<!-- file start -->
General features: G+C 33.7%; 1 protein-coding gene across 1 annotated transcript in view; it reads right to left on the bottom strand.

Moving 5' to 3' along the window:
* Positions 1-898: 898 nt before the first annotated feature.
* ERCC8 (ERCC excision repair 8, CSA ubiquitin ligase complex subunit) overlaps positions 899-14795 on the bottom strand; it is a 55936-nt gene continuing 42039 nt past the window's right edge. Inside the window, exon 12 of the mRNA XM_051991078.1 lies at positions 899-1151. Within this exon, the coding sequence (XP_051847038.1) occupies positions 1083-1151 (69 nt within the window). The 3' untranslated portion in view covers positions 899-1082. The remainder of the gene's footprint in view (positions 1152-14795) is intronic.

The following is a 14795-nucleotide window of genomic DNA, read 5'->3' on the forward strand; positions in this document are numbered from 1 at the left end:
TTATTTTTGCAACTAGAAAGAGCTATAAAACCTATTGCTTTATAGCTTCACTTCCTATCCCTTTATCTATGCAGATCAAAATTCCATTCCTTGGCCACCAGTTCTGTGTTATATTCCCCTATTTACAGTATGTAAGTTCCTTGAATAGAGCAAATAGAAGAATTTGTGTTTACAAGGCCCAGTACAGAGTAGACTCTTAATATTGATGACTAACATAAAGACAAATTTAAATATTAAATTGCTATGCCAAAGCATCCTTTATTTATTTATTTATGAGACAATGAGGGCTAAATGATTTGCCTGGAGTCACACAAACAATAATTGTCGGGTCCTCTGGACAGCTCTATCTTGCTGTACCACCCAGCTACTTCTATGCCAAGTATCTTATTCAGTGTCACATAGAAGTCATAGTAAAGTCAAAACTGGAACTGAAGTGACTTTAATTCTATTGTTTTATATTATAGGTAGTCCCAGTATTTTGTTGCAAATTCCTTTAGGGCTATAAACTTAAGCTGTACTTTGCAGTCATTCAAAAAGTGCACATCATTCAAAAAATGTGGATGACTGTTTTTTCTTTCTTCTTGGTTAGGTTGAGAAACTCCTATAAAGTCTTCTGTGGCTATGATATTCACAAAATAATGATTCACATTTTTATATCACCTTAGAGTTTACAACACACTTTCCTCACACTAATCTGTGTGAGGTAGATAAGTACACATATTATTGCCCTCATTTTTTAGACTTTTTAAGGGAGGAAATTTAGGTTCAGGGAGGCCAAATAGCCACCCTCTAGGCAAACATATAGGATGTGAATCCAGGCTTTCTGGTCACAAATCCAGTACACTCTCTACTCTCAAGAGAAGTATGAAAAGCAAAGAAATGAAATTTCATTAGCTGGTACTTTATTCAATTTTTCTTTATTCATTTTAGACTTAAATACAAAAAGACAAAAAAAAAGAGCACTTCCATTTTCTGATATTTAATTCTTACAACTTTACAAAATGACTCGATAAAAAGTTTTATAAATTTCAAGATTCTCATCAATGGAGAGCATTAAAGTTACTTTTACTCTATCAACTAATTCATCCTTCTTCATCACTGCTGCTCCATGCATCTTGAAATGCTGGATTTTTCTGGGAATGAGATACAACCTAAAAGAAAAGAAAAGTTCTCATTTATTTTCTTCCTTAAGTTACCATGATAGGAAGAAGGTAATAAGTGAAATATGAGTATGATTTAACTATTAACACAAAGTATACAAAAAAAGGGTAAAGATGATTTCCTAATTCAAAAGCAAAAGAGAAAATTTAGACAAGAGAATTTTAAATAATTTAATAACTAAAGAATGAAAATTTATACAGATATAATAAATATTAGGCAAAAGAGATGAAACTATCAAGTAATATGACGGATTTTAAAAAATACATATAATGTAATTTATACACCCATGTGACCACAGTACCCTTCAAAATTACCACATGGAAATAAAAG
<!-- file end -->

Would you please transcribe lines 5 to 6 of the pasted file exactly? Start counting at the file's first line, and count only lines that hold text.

The following is a 14795-nucleotide window of genomic DNA, read 5'->3' on the forward strand; positions in this document are numbered from 1 at the left end:
TTATTTTTGCAACTAGAAAGAGCTATAAAACCTATTGCTTTATAGCTTCACTTCCTATCCCTTTATCTATGCAGATCAAAATTCCATTCCTTGGCCACCAGTTCTGTGTTATATTCCCCTATTTACAGTATGTAAGTTCCTTGAATAGAGCAAATAGAAGAATTTGTGTTTACAAGGCCCAGTACAGAGTAGACTCTTAATATTGATGACTAACATAAAGACAAATTTAAATATTAAATTGCTATGCCAAAGCATCCTTTATTTATTTATTTATGAGACAATGAGGGCTAAATGATTTGCCTGGAGTCACACAAACAATAATTGTCGGGTCCTCTGGACAGCTCTATCTTGCTGTACCACCCAGCTACTTCTATGCCAAGTATCTTATTCAGTGTCACATAGAAGTCATAGTAAAGTCAAAACTGGAACTGAAGTGACTTTAATTCTATTGTTTTATATTATAGGTAGTCCCAGTATTTTGTTGCAAATTCCTTTAGGGCTATAAACTTAAGCTGTACTTTGCAGTCATTCAAAAAGTGCACATCATTCAAAAAATGTGGATGACTGTTTTTTCTTTCTTCTTGGTTAGGTTGAGAAACTCCTATAAAGTCTTCTGTGGCTATGATATTCACAAAATAATGATTCACATTTTTATATCACCTTAGAGTTTACAACACACTTTCCTCACACTAATCTGTGTGAGGTAGATAAGTACACATATTATTGCCCTCATTTTTTAGACTTTTTAAGGGAGGAAATTTAGGTTCAGGGAGGCCAAATAGCCACCCTCTAGGCAAACATATAGGATGTGAATCCAGGCTTTCTGGTCACAAATCCAGTACACTCTCTACTCTCAAGAGAAGTATGAAAAGCAAAGAAATGAAATTTCATTAGCTGGTACTTTATTCAATTTTTCTTTATTCATTTTAGACTTAAATACAAAAAGACAAAAAAAAAGAGCACTTCCATTTTCTGATATTTAATTCTTACAACTTTACAAAATGACTCGATAAAAAGTTTTATAAATTTCAAGATTCTCATCAATGGAGAGCATTAAAGTTACTTTTACTCTATCAACTAATTCATCCTTCTTCATCACTGCTGCTCCATGCATCTTGAAATGCTGGATTTTTCTGGGAATGAGATACAACCTAAAAGAAAAGAAAAGTTCTCATTTATTTTCTTCCTTAAGTTACCATGATAGGAAGAAGGTAATAAGTGAAATATGAGTATGATTTAACTATTAACACAAAGTATACAAAAAAAGGGTAAAGATGATTTCCTAATTCAAAAGCAAAAGAGAAAATTTAGACAAGAGAATTTTAAATAATTTAATAACTAAAGAATGAAAATTTATACAGATATAATAAATATTAGGCAAAAGAGATGAAACTATCAAGTAATATGACGGATTTTAAAAAATACATATAATGTAATTTATACACCCATGTGACCACAGTACCCTTCAAAATTACCACATGGAAATAAAAG